Steve Jobs posted this week on the Apple site a letter in which he argues for the abolition of digital rights management (DRM) software for online music. If DRM were abolished, then any songs purchased from iTunes could be played on any device, and vice versa -- music purchased on any other sites could be played on iPods.
Not too long ago, I wrote a post on why it could be in Apple's interests to prevent iTunes songs from playing on other devices. My basic argument had to do with assumed pricing of songs on iTunes. I argued that Apple was pricing songs above marginal cost, but below the price they would set if they were not also selling iPods. Essentially, Apple was, I argued, trying to prevent new entrants into the portable music player market from getting the benefits of relatively cheap songs from iTunes. New entrants obviously would find entry into the device market easier with a full iTunes library at low prices ($.99).
So what might have changed, in order for Jobs to call for no restrictions on songs purchased on-line?
Three possibilities. One, if Jobs' description of the contracts with the music publishers is correct, then they could shut down the iTunes site within weeks of a determination that Apple's DRM has been hacked. That is a big albatross to have circling over one's head all the time. It is not clear that Apple will be able to stay ahead of the hackers. Jobs may have had to agree to this contract clause when nobody knew whether iTunes would take off, but I suspect he has a bit more negotiating clout at this point.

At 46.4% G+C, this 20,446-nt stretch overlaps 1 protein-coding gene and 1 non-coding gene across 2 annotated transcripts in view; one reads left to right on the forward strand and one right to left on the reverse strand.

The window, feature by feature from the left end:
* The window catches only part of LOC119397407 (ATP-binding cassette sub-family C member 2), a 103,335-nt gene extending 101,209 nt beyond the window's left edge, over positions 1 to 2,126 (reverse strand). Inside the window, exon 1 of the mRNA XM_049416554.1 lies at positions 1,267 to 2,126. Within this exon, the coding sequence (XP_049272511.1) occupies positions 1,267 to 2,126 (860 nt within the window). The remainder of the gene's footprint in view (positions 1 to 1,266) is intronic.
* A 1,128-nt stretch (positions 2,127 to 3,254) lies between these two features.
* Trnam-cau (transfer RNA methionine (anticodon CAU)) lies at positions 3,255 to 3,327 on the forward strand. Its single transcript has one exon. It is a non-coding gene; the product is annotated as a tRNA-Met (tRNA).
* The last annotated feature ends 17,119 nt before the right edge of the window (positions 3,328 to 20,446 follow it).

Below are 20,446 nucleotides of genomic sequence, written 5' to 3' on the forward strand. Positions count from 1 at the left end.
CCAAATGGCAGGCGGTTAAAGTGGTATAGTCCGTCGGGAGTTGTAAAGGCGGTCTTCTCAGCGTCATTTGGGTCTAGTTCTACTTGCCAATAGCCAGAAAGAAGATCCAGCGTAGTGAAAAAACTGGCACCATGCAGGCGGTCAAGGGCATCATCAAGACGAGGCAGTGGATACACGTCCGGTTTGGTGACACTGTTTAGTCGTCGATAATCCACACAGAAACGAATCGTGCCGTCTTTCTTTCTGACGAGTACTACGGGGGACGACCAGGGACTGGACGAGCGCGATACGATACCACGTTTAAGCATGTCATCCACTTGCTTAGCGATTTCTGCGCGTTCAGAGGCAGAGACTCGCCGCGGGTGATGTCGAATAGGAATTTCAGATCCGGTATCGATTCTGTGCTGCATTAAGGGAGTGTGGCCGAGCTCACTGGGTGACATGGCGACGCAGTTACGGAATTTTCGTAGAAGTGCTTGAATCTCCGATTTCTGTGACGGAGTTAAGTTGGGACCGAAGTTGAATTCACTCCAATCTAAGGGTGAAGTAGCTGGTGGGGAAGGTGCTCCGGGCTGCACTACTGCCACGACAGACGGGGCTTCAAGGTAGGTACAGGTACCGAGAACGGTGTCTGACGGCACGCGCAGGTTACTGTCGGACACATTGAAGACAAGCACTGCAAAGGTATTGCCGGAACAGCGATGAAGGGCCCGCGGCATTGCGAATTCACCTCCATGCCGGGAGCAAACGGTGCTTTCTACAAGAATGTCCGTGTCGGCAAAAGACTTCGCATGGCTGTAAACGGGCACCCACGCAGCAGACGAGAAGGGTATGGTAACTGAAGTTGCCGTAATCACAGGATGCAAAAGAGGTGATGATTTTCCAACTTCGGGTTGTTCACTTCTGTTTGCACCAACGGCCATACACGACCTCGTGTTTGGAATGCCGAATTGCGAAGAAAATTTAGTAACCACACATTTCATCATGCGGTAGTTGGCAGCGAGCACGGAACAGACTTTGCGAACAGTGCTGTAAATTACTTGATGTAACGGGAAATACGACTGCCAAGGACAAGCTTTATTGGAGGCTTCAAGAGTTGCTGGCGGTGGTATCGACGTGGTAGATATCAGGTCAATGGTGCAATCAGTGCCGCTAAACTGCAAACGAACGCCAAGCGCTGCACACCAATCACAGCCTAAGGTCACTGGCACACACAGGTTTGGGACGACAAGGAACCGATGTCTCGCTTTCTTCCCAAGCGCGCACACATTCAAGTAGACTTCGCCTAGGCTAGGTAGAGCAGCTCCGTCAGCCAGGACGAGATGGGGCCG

Two, with more and more online music sellers, we are likely to approach marginal cost pricing of songs. With marginal cost pricing, and more music available, the ability to deter entry into the device market by keeping iTunes songs only for the iPod disappears.
Three, I don't think the incentive to deter entry into the device market is nearly as strong as it was when the iPod was new. Apple has a huge lead, both technologically and in the marketplace, and it is moving on to a whole new competitive arena with the iPhone. The advantages to Apple of having (cheap) songs from other sellers able to be played on its iPods and iPhones outweigh the advantages to Apple of having its songs not be playable on other devices.
I predict that Jobs' recommendation will be accepted.